Some nice examples of adding motion to your transitions to provide a more natural, and intuitive, experience.
The Page Visibility API has been around for a while, so I was curious why Smashing Magazine was publishing an article about it now. But the author (the famed Dudley Storey!) makes a nice, subtle transition for muting or unmuting a tab.
Get to know the Virtual Viewport. A change in Chrome 40, which actually catches Chrome up with… IE?
Bruce Lawson recently helped answer what is apparently a common question: Why do we need responsive image markup (i.e. the
picture element or
srcset attribute) when we have CSS and JS? Thank you, Bruce.
(Though, I am curious how the iOS column says that it requires a
-webkit prefix… How do you prefix an attribute)?
So, for us WP users, we have a new plugin on the block that allows us to add the
srcset attribute to our templates! (Also available via GitHub, if you prefer.) And here is a solid explanation of the new plugin, by one of the authors.
But just in case you still prefer to use the
picture element, here is a little code to help add that to your WP templates too!
(Though, I am surprised to see both code bases only offering the functionality via PHP code in the templates, and not via a shortcode from within the editor, arguably where it would be much more useful…)
And while we’re so deeply-entrenched in WP-land, we all have those moments when we wonder why WP does something some way, or have some idea how we can make the code better. So, why not give them a hand?
Okay, just one more: Learn how to load previous or next posts via Ajax. Come one, that’s cool, right?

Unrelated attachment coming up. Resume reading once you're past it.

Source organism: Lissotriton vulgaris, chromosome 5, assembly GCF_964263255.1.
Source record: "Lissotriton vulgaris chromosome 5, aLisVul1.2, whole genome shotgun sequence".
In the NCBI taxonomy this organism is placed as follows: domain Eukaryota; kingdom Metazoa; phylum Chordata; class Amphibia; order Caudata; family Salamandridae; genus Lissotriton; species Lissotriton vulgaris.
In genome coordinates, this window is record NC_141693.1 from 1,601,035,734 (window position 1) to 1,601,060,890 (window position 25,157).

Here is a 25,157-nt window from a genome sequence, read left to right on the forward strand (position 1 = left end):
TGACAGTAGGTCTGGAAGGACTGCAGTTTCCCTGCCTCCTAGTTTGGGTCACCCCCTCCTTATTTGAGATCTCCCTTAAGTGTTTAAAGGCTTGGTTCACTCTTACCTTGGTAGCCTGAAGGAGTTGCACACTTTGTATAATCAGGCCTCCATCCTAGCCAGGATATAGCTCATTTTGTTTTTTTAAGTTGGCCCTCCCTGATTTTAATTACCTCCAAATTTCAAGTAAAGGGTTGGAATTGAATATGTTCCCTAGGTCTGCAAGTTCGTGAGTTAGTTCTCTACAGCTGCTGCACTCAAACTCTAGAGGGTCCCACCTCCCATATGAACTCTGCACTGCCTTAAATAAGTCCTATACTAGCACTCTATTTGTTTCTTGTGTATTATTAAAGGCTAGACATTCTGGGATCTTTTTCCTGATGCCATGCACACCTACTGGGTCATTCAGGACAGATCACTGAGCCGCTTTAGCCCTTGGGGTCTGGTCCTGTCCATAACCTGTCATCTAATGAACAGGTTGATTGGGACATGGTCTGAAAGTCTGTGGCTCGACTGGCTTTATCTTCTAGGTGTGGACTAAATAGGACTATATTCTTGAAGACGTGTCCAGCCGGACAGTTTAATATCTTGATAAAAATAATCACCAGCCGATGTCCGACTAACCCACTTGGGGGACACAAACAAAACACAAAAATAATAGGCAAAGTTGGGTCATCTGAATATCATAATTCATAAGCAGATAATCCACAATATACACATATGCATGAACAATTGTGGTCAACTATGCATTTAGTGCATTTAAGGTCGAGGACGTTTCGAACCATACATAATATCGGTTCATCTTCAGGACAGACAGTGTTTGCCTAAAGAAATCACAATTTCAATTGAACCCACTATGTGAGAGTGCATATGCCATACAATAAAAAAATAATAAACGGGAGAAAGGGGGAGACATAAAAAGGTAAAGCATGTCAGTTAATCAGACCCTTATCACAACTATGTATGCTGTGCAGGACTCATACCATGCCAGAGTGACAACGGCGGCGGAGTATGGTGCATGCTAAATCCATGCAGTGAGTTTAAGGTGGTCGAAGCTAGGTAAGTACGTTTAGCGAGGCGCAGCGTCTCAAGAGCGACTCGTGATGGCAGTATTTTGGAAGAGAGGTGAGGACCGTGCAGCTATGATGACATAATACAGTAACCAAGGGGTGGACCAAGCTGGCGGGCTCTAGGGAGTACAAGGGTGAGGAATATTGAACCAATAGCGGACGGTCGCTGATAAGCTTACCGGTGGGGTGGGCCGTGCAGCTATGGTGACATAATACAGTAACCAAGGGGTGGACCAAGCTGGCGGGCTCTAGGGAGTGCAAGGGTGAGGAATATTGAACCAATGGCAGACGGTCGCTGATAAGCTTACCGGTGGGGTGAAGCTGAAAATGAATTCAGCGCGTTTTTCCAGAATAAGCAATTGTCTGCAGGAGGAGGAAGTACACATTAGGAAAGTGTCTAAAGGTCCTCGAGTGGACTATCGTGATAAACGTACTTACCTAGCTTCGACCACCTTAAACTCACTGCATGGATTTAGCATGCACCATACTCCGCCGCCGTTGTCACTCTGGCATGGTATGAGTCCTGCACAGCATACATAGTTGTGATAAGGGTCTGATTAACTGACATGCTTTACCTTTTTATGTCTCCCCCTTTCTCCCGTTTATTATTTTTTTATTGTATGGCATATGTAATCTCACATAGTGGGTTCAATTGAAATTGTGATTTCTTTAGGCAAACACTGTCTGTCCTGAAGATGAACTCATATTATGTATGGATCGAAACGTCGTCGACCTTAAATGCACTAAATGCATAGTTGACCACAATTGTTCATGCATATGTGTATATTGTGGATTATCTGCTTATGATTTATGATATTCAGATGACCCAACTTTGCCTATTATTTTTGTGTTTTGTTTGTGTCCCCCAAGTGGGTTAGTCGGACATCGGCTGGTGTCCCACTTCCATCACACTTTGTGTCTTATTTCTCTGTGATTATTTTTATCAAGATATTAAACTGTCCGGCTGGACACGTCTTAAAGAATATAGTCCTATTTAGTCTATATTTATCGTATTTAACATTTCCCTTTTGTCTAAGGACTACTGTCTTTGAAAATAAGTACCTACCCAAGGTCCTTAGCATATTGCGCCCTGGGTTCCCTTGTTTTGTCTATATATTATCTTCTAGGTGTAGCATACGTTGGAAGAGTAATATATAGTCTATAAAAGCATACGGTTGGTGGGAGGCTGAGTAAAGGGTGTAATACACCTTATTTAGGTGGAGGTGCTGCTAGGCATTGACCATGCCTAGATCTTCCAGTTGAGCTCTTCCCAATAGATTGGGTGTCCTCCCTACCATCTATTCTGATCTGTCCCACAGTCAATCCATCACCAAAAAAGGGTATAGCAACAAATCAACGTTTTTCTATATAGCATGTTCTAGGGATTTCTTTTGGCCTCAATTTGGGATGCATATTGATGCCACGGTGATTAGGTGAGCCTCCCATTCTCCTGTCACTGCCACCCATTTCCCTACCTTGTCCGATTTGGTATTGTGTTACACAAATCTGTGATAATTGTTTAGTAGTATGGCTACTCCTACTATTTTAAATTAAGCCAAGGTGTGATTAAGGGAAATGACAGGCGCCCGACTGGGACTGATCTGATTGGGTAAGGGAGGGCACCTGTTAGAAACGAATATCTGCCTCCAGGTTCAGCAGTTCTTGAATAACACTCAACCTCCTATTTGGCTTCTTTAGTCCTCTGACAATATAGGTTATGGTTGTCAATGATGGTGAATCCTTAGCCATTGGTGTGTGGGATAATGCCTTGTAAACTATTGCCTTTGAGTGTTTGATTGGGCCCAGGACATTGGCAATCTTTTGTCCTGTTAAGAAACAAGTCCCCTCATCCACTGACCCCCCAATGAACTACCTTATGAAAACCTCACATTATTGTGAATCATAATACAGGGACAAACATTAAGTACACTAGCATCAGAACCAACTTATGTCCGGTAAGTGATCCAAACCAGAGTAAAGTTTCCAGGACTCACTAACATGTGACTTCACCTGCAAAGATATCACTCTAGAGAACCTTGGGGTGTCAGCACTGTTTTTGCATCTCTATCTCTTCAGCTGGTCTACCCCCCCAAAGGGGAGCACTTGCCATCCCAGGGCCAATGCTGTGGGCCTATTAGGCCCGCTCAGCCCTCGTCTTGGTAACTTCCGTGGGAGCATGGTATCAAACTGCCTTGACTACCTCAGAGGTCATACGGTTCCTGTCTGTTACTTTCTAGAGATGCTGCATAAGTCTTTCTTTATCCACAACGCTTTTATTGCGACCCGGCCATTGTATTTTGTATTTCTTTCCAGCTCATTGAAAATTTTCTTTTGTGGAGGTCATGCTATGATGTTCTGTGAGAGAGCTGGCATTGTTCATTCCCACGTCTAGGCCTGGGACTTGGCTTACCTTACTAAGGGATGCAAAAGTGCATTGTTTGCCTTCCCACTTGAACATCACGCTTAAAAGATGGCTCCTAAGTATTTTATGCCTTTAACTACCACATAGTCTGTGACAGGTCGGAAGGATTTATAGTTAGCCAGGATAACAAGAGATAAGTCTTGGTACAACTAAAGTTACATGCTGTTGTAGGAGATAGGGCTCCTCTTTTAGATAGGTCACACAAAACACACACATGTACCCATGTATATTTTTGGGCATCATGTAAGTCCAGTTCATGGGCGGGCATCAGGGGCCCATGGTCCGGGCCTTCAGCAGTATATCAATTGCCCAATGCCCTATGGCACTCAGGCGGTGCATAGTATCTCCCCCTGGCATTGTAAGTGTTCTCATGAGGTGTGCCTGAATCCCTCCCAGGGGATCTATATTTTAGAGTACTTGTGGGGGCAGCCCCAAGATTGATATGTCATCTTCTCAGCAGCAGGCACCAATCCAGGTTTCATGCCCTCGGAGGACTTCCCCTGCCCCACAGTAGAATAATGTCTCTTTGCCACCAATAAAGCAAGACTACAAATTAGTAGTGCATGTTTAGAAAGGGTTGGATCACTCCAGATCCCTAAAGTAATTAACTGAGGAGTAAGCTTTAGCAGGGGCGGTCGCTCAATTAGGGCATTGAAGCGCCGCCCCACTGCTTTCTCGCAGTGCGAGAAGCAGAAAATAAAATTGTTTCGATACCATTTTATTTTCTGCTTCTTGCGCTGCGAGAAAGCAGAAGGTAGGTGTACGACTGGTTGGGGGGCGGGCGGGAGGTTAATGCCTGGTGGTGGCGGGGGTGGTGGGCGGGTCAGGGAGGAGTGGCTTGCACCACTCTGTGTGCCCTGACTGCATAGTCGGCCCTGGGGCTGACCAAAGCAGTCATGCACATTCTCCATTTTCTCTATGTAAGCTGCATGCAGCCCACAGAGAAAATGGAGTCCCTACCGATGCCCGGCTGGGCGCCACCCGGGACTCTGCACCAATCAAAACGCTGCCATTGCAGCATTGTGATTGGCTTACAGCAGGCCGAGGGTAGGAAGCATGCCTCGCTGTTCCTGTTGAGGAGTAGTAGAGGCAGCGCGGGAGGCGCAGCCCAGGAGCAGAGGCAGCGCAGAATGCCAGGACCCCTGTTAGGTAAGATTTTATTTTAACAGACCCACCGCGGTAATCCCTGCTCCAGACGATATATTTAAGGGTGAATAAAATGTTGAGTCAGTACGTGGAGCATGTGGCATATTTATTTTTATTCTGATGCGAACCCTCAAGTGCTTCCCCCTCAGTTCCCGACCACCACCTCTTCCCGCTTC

It’s no secret that I love SVGs, but I don’t think I have ever exported an SVG myself. So I will trust the author of this Illustrator SVG Exporter script that it is a pain, and that this script makes it much easier… Any takers?
Then I stumbled across this free online SVG editor. It’s certainly not going to win any design competitions, but how does it work? Using a sample image I found online (borrowed from here), it converted the initial 86.5 kb file to 71.1 kb, a savings of 82.2%… I wasn’t able to “combine paths”, as this broke the image somehow, but nearly 15.5 kb is nothing sneeze at! I also like how it updated the preview with each setting change, so I could easily see the effect without committing… I didn’t get into the actual editor, because I have no idea what the hell I’m doing there… :-/
Then I stumbled across Jake Archibald‘s SVGOMG… And OMG is right! Definitely a nicer interface, and more optimization options. Though this optimizer says the initial SVG was 84.46 kb and the optimized file was 48.88 kb (or 17.24 kb, if you toggle on Gzip), which is a savings of 42.13%… Impressive…
Most developers check their sites on at least a handful of mobile devices, if they’re lucky enough to have a few handy. Some, the adventurous, even bother testing on 3G. But who in the world tests on 2G? The good folks at 34 Cross, that’s who! And the site in question is the topic of this new performant, responsive, CSS-only site exposé on CSS Tricks. Oh, and get ready for some maths… Nicely done. Nicely done, indeed.
And one you’ve got RWD in place, remember that it is only the beginning, and that you might also want to consider using a few ÄWD techniques. Luckily for you, Aaron Gustafson literally wrote the book on it, and has now made that book available online, for free… I love our industry… :-)
I still keep thinking one of these days I’m going to wrap my head around design patterns. Hasn’t happened yet, but maybe this series on PHP design patterns will be what I need…
So far in my career I’ve been lucky enough to almost completely avoid custom fonts, and have been able to get designers to rely solely on web fonts. Some day that luck is going to run out, and when it does, I’ll be happy I know about this article from the Filament Group about responsible web fonts.
It’s not that I think this loading indicator is so practical, but I do think it is amazing that it is a single
div and CSS-only… As in
And finally, I have two articles that involve the U.S. Senate and votes regarding climate change. One cites that all but 1 Senator agreed that climate change is real, and the other actually lists which members of the Senate think humans actively contribute to climate change. (I’m actually pretty surprised to see so many in the right-column with an “R” beside their name…)